Cynthia Davis made this metal clay piece using ceramic techniques.
Applying Ceramic Techniques to Metal Clay
Firing multiple shelves in a glass kiln
APPLYING CERAMIC TECHNIQUES TO METAL CLAY
By Sallie Bly
Connie Bailes teaches hand-built flowers to ceramic artists. Recently I asked her to teach a class in small flowers to metal clay artists in my studio. But she said she did not know how to work with metal clay. I explained that if she taught my students to make the flowers in porcelain, they could use the same techniques to make the flowers in metal clay. We had a great class with spectacular results in porcelain and later in metal clay.
Most metal clay teachers encourage students to work with polymer clay. It is a great way to work out your design, because you can reuse your polymer over and over again until it is baked. When you are happy with a design, you can bake it and use it for a mold.
So why would you want to work with ceramic clay? Because there are great ceramic clay tools and techniques that have been around for decades. Ceramic artists have been hand-building for a long time. Although the ceramic clay has a longer window of time before it dries, it works and feels a lot like metal clay.
There are so many other great techniques that you can learn and practice with ceramic clay before making your final project in metal clay. Wax resist, cut outs, and clay lifting are just a few that the metal clay artist can borrow from the ceramic artist.
Helpful hint to those who are doing enameling on metal clay: Traditionally creating the recessed areas on the metal for Champleve requires using chemicals and waiting for them work. With wax resist and metal clay, this process takes only a few minutes. To create the recessed areas for Champleve, use wax resist to maintain the top part of the silver project. Then use a sea sponge to remove the area that needs to be recessed. After firing, you have a great piece of metal to enamel.
When playing with ceramic clay and you get a result that you like, you can fire it and make a mold from it. You can also glaze it and have your project in ceramics as well as in metal clay.
Attend local ceramic shows. You will see a lot that you can incorporate into your metal clay. You will also find tools that you can use with metal clay. Members of the ceramic organization are usually available to answer questions. Ask where you can take hand-building ceramic classes.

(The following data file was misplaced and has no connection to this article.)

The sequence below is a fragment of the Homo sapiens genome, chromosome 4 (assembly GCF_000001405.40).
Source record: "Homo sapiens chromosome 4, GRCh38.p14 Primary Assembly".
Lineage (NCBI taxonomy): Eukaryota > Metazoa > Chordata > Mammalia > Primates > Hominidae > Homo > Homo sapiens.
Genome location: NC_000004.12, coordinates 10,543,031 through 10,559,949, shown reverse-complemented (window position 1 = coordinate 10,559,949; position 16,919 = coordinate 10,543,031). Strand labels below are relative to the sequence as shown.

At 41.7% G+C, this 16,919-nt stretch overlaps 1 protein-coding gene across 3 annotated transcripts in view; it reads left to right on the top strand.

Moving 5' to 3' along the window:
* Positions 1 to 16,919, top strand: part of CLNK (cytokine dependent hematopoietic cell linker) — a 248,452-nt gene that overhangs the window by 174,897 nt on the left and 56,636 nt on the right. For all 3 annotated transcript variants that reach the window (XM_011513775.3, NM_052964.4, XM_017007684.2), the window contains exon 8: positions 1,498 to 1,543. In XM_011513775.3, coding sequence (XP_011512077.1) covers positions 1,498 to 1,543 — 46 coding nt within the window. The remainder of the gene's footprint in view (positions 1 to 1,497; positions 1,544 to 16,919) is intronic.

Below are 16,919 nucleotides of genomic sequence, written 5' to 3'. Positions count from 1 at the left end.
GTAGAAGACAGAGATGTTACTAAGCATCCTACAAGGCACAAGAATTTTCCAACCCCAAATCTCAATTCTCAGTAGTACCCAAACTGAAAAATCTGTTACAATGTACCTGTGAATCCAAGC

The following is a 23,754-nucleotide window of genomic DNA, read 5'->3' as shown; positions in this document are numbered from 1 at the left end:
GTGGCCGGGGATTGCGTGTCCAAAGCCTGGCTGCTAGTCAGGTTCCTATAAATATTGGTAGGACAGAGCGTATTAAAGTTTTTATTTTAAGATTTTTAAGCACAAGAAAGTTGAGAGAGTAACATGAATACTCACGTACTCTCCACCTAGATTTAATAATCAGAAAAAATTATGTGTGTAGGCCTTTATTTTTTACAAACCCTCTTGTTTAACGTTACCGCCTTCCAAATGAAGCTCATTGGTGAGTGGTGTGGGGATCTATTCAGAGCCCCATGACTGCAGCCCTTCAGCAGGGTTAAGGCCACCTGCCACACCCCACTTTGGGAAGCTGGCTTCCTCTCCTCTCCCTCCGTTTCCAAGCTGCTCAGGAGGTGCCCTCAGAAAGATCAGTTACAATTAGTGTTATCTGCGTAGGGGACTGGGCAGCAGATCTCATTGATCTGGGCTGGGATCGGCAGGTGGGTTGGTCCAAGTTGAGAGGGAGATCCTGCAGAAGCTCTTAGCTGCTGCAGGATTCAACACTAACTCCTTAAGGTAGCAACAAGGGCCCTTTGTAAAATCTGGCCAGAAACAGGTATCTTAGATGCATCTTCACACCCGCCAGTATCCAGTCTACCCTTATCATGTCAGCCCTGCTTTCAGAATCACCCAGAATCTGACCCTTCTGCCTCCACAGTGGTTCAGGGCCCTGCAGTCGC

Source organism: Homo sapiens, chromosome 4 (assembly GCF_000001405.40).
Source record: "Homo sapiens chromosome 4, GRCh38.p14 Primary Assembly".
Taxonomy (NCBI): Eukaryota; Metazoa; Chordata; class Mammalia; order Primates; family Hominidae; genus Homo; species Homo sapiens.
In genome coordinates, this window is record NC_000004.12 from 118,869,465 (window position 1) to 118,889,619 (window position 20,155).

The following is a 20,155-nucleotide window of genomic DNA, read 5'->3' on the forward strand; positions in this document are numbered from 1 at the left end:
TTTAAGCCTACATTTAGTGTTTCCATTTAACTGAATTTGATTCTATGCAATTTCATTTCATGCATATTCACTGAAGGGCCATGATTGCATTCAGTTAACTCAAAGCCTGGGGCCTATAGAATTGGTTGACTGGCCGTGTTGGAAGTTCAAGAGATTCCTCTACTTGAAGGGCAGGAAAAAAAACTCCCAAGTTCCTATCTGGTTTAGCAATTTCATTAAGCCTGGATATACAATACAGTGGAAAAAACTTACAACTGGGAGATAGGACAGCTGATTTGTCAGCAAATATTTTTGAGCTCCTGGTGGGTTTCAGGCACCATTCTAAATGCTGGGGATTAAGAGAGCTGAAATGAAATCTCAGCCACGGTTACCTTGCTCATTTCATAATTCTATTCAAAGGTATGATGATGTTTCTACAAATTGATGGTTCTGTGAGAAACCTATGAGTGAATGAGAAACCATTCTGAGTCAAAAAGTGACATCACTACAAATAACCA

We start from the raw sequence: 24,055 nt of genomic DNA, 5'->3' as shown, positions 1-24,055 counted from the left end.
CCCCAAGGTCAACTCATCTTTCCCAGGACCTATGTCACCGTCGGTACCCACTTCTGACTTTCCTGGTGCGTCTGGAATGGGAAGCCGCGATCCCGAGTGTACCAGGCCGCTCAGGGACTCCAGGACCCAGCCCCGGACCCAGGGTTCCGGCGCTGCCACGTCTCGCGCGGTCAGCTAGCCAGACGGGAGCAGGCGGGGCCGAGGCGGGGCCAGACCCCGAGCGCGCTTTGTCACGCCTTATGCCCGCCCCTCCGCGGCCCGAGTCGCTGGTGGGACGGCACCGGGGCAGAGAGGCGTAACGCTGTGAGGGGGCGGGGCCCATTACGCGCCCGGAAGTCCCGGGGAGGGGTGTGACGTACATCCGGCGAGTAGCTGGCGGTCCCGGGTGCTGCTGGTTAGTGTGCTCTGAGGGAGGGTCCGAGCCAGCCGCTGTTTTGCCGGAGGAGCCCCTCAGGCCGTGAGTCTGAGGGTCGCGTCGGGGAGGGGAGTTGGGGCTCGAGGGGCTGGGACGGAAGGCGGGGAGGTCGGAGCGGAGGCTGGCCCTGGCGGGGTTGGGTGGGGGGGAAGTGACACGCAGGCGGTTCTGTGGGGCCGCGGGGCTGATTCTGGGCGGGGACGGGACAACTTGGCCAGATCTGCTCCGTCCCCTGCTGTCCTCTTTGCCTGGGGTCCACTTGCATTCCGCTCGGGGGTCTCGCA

Q. In Cone-Fire mode, I set my Sentry 2.0 controller to cone 5. It ran for 15 hours and shut itself off with FTL on the digital readout. When I opened the kiln, the glazes looked great, just like they had gone to temperature like they were supposed to.
I started the kiln about 9:00 last night for a cone 5 firing, and it again did the 15 hours and FTL thing. It says it got up to about 2109 degrees F. Can you tell me what is going on here?
A. FTL means "Firing Too Long." This may indicate that your elements are wearing out. I suggest using witness cones in your next firings. When the kiln no longer fires your ware to maturity, then it would be time to replace the elements.
Q. I fire a full shelf with a half shelf of glass in my Fusion-8 glass kiln. I was advised that because the kiln has sidewall and lid elements, glass could be fused using both shelves at the same time. The half shelf is supported on 2” posts to allow air circulation. Pieces on the half shelf have slightly irregular edges, whilst anything placed underneath and in its shadow is not fused completely. Work on the rest of this lower shelf is perfect.
A. The Fusion-8 is designed to fire a single shelf of glass. The main heat comes from the lid elements. We added the sidewall element to improve heat distribution of a single shelf.
Nevertheless, you could fire a full shelf and half shelf by designing both low-fuse and high-fuse glass pieces. Place the low-fuse pieces on the cooler area of the bottom shelf.
Slowing down the firing may improve heat distribution. You might also get better results by experimenting with the height of the posts that support the half shelf.
Today we are holding a two-day kiln maintenance seminar here in the Mesquite, Texas factory.
Frances Darby, the company founder, taught the first ones that I attended. During a seminar one year, I worked at a light table in the background while listening to her teach the class. Students sat nearby while I cut and taped film for a catalog, the light from the glass table glowing softly.
In every seminar, Frances Darby painstakingly explained the difference between the green grounding wire and the white grounded wire. She emphasized “ing” and “ed” as would a school teacher in a language class. She finally started calling the white wire the “line neutral” instead of the “grounded wire” to avoid confusion.
Perhaps you can attend our next in-plant seminar. In the mean time, thank you for reading the Kiln Pointers and allowing me, in a small way, into your life.
With best wishes,
Arnold Howard Paragon Industries, L.P. - Better Designed Kilns 2011 South Town East Blvd. Mesquite, TX 75149-1122 Voice: 972-288-7557 & 800-876-4328 / Fax: 972-222-0646 firstname.lastname@example.org / www.paragonweb.com
Copyright 2007, by Paragon Industries, L.P.